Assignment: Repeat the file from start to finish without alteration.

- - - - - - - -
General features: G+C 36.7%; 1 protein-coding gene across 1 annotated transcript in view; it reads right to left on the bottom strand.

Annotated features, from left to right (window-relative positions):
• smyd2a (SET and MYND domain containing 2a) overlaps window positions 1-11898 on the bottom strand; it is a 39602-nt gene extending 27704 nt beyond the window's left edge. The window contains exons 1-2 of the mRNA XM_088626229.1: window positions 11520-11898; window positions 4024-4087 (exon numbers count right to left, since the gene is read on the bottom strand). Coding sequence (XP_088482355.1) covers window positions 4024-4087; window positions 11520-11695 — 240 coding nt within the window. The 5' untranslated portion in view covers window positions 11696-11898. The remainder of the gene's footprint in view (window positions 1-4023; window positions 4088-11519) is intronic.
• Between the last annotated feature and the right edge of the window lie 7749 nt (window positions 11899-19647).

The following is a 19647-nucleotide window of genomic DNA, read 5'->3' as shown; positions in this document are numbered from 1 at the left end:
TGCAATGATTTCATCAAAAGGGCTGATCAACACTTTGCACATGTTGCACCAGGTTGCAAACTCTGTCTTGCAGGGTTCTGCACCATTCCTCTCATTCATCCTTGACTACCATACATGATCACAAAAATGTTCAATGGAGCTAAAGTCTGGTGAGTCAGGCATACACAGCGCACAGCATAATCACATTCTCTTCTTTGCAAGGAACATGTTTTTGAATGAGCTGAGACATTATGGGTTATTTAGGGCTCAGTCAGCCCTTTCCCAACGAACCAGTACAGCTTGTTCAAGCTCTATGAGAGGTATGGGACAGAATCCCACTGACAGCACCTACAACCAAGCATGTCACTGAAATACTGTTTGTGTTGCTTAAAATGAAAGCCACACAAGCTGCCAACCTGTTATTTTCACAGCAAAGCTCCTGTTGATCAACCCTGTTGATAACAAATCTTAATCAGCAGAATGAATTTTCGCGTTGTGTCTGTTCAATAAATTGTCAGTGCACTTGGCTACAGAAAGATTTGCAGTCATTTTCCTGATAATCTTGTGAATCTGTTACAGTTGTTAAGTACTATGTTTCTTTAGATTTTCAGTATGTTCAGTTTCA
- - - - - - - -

General features: G+C 36.7%; 1 protein-coding gene across 1 annotated transcript in view; it reads right to left on the bottom strand.

Annotated features, from left to right (window-relative positions):
• smyd2a (SET and MYND domain containing 2a) overlaps window positions 1-11898 on the bottom strand; it is a 39602-nt gene extending 27704 nt beyond the window's left edge. The window contains exons 1-2 of the mRNA XM_088626229.1: window positions 11520-11898; window positions 4024-4087 (exon numbers count right to left, since the gene is read on the bottom strand). Coding sequence (XP_088482355.1) covers window positions 4024-4087; window positions 11520-11695 — 240 coding nt within the window. The 5' untranslated portion in view covers window positions 11696-11898. The remainder of the gene's footprint in view (window positions 1-4023; window positions 4088-11519) is intronic.
• Between the last annotated feature and the right edge of the window lie 7749 nt (window positions 11899-19647).

The following is a 19647-nucleotide window of genomic DNA, read 5'->3' as shown; positions in this document are numbered from 1 at the left end:
TGCAATGATTTCATCAAAAGGGCTGATCAACACTTTGCACATGTTGCACCAGGTTGCAAACTCTGTCTTGCAGGGTTCTGCACCATTCCTCTCATTCATCCTTGACTACCATACATGATCACAAAAATGTTCAATGGAGCTAAAGTCTGGTGAGTCAGGCATACACAGCGCACAGCATAATCACATTCTCTTCTTTGCAAGGAACATGTTTTTGAATGAGCTGAGACATTATGGGTTATTTAGGGCTCAGTCAGCCCTTTCCCAACGAACCAGTACAGCTTGTTCAAGCTCTATGAGAGGTATGGGACAGAATCCCACTGACAGCACCTACAACCAAGCATGTCACTGAAATACTGTTTGTGTTGCTTAAAATGAAAGCCACACAAGCTGCCAACCTGTTATTTTCACAGCAAAGCTCCTGTTGATCAACCCTGTTGATAACAAATCTTAATCAGCAGAATGAATTTTCGCGTTGTGTCTGTTCAATAAATTGTCAGTGCACTTGGCTACAGAAAGATTTGCAGTCATTTTCCTGATAATCTTGTGAATCTGTTACAGTTGTTAAGTACTATGTTTCTTTAGATTTTCAGTATGTTCAGTTTCA